University of Bristol
Wellcome Trust
Recommended by:
Society of Biology
PEEP for Physics & Ethics at GCSE

Hybrid embryos in studying and treating disease

Artificially created stem cells could lead to new ways to model the development of genetic diseases. For example, you could take the nucleus from a skin cell of someone with Parkinson’s Disease and use this to create a hybrid embryo. Stem cells harvested from this embryo would also contain the gene(s) responsible for the disease. The cells could be studied to see how the disease develops and to test new treatments.

Terry Pratchett, famous author, was diagnosed with Alzheimer's in 2007 and campaigns to raise awareness of the illness. Click the image to find out more.

With this approach scientists hope that new therapies can be found for diseases such as Alzheimer’s, and Motor Neurone Disease as well as Parkinson’s Disease.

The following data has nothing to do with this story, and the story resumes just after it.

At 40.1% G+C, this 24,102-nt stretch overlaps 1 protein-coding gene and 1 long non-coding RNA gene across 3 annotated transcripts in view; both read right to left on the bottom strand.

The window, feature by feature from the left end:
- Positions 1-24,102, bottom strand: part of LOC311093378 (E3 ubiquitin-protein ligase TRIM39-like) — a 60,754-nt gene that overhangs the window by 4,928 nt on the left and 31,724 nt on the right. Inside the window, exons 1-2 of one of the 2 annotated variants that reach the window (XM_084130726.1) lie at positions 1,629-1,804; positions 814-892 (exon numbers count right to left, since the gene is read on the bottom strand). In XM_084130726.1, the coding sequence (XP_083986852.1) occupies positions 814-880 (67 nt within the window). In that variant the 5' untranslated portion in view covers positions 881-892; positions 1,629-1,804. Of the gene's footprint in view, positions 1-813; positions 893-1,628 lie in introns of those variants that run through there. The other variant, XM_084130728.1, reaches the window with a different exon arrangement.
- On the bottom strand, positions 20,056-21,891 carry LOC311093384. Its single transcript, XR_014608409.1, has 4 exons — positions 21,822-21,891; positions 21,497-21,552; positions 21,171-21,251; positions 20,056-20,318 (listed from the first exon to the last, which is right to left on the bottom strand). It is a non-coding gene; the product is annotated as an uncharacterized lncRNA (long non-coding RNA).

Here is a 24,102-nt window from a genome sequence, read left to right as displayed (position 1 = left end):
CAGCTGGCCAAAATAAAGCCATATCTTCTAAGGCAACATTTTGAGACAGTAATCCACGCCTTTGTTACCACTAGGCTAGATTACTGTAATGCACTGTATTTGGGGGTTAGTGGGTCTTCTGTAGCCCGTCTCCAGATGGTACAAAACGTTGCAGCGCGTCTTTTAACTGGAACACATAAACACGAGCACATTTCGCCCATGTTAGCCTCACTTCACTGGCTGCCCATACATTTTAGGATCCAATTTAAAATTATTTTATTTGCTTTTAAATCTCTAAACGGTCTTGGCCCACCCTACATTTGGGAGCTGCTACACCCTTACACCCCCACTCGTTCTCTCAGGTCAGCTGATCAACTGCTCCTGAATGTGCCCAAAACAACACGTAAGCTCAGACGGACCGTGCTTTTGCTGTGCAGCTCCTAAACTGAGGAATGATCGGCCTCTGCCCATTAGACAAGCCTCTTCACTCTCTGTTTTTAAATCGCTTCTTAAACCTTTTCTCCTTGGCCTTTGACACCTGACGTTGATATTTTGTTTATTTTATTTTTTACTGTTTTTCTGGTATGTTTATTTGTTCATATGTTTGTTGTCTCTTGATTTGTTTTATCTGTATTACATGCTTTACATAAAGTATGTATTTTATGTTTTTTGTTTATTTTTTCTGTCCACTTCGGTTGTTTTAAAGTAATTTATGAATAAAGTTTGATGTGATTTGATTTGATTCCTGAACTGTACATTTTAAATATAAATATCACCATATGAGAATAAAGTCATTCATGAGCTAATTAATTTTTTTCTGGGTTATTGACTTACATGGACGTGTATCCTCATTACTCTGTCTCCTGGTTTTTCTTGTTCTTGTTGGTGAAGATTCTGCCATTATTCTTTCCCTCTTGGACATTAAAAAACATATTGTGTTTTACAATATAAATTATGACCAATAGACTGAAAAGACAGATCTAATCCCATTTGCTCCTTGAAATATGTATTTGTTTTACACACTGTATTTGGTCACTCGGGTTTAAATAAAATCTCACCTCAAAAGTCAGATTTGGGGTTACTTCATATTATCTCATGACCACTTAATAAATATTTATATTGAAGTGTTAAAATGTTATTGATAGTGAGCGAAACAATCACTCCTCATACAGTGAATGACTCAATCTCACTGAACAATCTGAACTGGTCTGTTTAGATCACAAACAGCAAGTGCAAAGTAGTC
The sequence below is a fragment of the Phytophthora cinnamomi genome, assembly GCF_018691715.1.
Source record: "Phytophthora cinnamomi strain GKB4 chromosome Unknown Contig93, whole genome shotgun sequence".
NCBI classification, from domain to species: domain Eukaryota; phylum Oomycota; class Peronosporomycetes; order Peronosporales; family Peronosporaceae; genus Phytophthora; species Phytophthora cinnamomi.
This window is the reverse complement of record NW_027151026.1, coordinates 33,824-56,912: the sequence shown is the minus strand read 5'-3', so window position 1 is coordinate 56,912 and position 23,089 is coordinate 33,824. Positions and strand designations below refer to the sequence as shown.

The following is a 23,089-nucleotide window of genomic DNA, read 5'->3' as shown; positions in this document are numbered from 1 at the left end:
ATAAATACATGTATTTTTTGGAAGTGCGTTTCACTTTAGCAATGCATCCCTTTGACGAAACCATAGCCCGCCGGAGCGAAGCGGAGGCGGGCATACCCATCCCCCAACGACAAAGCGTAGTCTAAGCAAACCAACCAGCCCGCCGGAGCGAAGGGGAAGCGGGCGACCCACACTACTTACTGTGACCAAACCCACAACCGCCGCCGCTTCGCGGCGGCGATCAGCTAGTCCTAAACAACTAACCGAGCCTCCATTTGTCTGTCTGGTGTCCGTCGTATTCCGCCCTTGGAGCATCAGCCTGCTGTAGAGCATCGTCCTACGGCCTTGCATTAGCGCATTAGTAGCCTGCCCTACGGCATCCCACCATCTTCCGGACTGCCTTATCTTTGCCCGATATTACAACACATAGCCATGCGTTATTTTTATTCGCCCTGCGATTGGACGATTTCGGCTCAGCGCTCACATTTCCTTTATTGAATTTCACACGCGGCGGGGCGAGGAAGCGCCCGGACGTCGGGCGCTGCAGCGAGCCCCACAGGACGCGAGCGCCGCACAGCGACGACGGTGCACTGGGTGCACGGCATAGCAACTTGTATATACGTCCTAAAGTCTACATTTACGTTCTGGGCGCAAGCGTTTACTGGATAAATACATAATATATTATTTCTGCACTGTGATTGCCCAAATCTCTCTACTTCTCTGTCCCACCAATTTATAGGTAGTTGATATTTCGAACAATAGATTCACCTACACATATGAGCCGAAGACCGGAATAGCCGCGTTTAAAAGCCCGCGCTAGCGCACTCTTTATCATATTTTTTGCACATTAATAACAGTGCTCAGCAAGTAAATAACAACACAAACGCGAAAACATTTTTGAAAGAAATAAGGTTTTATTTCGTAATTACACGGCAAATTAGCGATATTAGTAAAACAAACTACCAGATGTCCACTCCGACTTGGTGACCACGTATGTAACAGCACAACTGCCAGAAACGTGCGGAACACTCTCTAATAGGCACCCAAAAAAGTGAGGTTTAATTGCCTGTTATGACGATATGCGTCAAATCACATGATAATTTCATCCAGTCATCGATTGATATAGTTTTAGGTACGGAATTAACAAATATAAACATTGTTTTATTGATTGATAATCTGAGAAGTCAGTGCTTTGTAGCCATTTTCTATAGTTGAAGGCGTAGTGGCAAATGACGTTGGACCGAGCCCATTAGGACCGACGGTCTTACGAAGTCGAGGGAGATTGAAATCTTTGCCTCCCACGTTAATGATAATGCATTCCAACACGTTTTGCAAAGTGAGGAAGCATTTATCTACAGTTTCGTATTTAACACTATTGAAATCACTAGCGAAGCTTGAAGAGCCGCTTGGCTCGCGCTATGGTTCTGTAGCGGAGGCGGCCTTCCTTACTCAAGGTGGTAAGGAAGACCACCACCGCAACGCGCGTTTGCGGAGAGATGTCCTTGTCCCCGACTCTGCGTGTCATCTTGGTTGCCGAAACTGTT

Normal brain  Severe Parkinson's

Issue: Hybrid embryos could potentially help treat serious diseases and advance our knowledge of how cells develop. But the law says that such cells should not be allowed to grow beyond a few days old. Currently there are no plans to create human animal hybrids that could be born and live. These embryos would only live in the lab. But any tissue and organs created in this way for implants would carry the mitochondrial DNA of the egg donating animal into a living human.

Questions: Does it matter if animal mitochondrial DNA is carried by an person? Why?

Next: The regulation of research

Having seen your grandfather suffer from Parkinson’s you desperately want to see all that is possible to be done to develop new drugs against the disease. However your religious leaders refuse to see hybrid embryo research as a way forward.

Can you think of three things you could do to help resolve this ethical dilemma?